Nevertheless, I agree that any remaining common-law claims that are not premised on a determination that cigarettes are an unreasonably dangerous product are not subsumed by the AEMLD. Nonetheless, as Justice Lyons points out in his special writing, "incredibly difficult problems of proof await Tillman" if she is to overcome the statute-of-limitations defense and the defenses relating to causation. 871 So. 2d at 37 (Lyons, J., concurring in part and dissenting in part).
LYONS, Justice (concurring in part and dissenting in part).
I concur with the conclusion expressed in Part II.A. of the per curiam opinion only to the extent it precludes liability, as a matter of law, against any retail defendant who sells cigarettes in a sealed package *37 and who 1) does not employ personnel who have superior knowledge about the contents of the package or 2) employs personnel who have superior knowledge about the contents of the package who are under no duty to convey that knowledge to the employer. I would recognize at least a theoretical basis for a claim against retailers employing pharmacists who have superior knowledge about the contents of a package of cigarettes who had a duty to convey that knowledge to the employer.
However, incredibly difficult problems of proof await Tillman in several areas. She must prove which of those retailers from which the decedent purchased cigarettes over the course of many years had pharmacists who, at the time of the purchases, had the aforementioned superior knowledge and job responsibilities that generated a duty to pass on their information to the employer. She must overcome the defense of the statute of limitations that begins with the onset of the addiction as discussed in the per curiam opinion in Spain v. Brown & Williamson Tobacco Corp., 872 So. 2d 101 (Ala.2003). Finally, she must also overcome extremely formidable defenses relating to causation presented by reason of the warnings appearing in various formulations over the years on every package of cigarettes sold in this country. Nevertheless, I cannot say, based on the materials before us, that there is no "potential cause of action" against a retailer of tobacco products that employs or employed a pharmacist. Whether those claims will ever reach a jury is a matter we should not foreclose as a matter of law, at this stage of the proceeding. In all other respects, I respectfully dissent as to Part II.A.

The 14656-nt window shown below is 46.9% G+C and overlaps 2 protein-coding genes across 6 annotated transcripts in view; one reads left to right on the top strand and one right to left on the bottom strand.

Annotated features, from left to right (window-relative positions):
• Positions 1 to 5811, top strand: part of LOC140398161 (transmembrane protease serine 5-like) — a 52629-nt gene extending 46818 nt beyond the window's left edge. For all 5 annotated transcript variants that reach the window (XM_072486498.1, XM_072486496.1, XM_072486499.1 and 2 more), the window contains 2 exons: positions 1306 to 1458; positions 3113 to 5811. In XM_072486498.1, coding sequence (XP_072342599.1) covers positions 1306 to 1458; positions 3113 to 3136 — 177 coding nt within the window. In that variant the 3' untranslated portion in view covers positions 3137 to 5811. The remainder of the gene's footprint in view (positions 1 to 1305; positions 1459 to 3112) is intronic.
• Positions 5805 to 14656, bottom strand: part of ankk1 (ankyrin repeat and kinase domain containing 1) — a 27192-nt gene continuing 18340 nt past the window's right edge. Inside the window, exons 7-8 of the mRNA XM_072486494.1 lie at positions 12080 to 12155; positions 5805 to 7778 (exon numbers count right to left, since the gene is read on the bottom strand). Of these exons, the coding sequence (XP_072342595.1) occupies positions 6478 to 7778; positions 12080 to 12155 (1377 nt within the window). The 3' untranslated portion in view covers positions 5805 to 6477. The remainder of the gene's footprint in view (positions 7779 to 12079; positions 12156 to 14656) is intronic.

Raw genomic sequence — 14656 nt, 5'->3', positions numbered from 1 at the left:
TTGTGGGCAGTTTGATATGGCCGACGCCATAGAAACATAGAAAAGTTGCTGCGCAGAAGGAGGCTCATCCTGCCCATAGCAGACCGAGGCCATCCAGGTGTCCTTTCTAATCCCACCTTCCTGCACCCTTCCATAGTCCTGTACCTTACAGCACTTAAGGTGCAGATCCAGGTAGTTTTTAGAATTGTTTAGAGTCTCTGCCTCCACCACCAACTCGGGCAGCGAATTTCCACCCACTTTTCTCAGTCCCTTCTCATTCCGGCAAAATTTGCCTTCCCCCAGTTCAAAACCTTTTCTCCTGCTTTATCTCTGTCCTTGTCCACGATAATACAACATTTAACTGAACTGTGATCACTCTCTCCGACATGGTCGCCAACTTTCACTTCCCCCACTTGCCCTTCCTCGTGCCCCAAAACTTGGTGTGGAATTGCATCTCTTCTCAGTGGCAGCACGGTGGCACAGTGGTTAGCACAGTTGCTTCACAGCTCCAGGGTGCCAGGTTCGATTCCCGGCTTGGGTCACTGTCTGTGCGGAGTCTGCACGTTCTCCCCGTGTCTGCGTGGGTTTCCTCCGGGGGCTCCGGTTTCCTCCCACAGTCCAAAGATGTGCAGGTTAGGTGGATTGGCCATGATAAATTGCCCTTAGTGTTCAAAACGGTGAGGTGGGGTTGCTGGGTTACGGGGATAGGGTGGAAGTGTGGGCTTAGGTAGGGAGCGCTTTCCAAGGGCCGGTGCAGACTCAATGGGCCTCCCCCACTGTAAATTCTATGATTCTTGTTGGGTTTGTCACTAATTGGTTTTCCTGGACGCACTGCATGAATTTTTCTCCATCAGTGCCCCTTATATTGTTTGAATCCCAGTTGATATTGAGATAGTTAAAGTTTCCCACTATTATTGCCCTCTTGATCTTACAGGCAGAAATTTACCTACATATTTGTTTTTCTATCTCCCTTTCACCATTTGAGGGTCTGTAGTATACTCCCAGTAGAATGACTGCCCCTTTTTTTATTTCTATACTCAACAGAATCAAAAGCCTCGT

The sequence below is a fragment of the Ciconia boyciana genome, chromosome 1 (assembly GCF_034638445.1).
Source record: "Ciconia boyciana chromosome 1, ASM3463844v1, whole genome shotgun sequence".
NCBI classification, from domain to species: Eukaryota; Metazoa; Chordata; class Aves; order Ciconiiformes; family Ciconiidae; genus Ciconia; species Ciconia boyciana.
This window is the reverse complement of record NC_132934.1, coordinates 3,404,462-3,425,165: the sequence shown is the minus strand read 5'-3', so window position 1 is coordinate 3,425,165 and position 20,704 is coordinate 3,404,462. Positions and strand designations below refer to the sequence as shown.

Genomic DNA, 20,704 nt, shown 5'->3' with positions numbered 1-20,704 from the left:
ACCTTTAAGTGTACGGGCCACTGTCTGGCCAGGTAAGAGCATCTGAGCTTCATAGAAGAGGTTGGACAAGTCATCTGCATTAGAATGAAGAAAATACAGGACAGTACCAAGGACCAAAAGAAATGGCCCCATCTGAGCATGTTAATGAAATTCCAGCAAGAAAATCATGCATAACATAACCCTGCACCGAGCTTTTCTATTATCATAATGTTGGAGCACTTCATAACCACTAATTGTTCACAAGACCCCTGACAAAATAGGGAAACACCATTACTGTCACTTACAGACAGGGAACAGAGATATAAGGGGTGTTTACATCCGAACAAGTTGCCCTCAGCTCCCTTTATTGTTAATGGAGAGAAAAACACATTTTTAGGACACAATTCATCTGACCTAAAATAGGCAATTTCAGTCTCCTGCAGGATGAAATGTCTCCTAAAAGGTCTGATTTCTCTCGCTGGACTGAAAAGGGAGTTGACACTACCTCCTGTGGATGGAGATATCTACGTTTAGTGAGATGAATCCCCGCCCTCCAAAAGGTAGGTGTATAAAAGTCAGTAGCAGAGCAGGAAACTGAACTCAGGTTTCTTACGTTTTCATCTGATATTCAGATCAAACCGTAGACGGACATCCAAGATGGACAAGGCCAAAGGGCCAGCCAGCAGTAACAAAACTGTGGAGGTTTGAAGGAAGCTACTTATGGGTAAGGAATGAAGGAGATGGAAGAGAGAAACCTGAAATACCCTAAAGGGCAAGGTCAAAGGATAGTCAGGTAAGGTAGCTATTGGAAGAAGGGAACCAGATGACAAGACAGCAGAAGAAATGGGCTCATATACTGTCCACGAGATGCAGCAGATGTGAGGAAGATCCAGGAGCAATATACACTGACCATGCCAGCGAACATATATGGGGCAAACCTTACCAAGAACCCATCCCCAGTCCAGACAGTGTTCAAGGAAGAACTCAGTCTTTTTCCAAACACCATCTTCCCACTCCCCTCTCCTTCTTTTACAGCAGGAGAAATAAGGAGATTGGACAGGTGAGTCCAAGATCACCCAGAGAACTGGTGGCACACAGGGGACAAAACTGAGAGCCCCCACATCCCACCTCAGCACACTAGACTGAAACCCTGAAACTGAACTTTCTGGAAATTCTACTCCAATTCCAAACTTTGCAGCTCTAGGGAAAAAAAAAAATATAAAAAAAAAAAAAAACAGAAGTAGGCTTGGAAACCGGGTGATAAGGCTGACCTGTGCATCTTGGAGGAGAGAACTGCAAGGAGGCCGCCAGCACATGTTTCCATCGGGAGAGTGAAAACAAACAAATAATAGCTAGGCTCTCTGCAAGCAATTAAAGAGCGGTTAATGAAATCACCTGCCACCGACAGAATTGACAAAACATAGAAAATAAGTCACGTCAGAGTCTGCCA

I concur in Parts II.B. and II.C.
WOODALL, Justice (concurring in part and dissenting in part).
I respectfully dissent from the per curiam opinion's holdings regarding the claims asserted by Tillman under the Alabama Extended Manufacturer's Liability Doctrine. Otherwise, I concur.
JOHNSTONE, Justice (concurring specially in part and dissenting in part).
I concur in the holdings of the main opinion on the plaintiff's theories of negligence, wantonness, and conspiracy. I respectfully dissent from the rationale and holdings of the main opinion on the plaintiff's Alabama-Extended-Manufacturer's-Liability-Doctrine (AEMLD) theory. The plaintiff's best claim is viable under all three theories of AEMLD, negligence, and wantonness, severally.
The plaintiff's best claim now before us is that the tobacco-retailer defendants began selling cigarettes to Kalen Tillman when he was 12 years old in violation of a criminal statute intended to protect him from the defendants' conduct; that the cigarettes the defendants continually sold him in violation of that criminal statute addicted him to continued cigarette smoking; that the addiction prevented Kalen from stopping smoking; that the smoking caused Kalen's cancer; and that the cancer killed him. The trial court granted the tobacco retailers' Rule 12(b)(6), Fed.R.Civ. P., motions to dismiss for failure "to state a claim upon which relief can be granted." The issue before us is whether any of the plaintiff's theoriesAEMLD, negligence, or wantonnessrecognizes or accommodates this claim. The issue is not whether these defendants could plead or prove affirmative defenses, for the potential availability of affirmative defenses does not detract from the content of the plaintiff's complaint and therefore does not detract from the sufficiency of the complaint to *38 state a claim that should withstand these defendants' Rule 12(b)(6) motions.
Alabama outlawed selling cigarettes to minors 107 years ago. That law is now embodied in § 13A-12-3, Ala.Code 1975. The violation of this statute may constitute negligence. Fox v. Bartholf, 374 So. 2d 294 (Ala.1979); Consolidated Freight-ways, Inc. v. Pacheco-Rivera, 524 So. 2d 346 (Ala. 1988); and Sparks v. Alabama Power Co., 679 So. 2d 678 (Ala.1996). See also Murray v. Alabama Power Co., 413 So. 2d 1109 (Ala.1982), and Allen v. Delchamps, Inc., 624 So. 2d 1065 (Ala.1993) (each of these two cited cases addresses a violation of a regulation rather than a statute). Similarly, a conscious violation of this statute with knowledge that injury would probably result could constitute wantonness. Hamme v. CSX Transp., Inc., 621 So. 2d 281 (Ala. 1993); Senn v. Alabama Gas Corp., 619 So. 2d 1320 (Ala.1993); Alabama Pattern Jury Instructions: Civil 29.00 (2d ed.1993).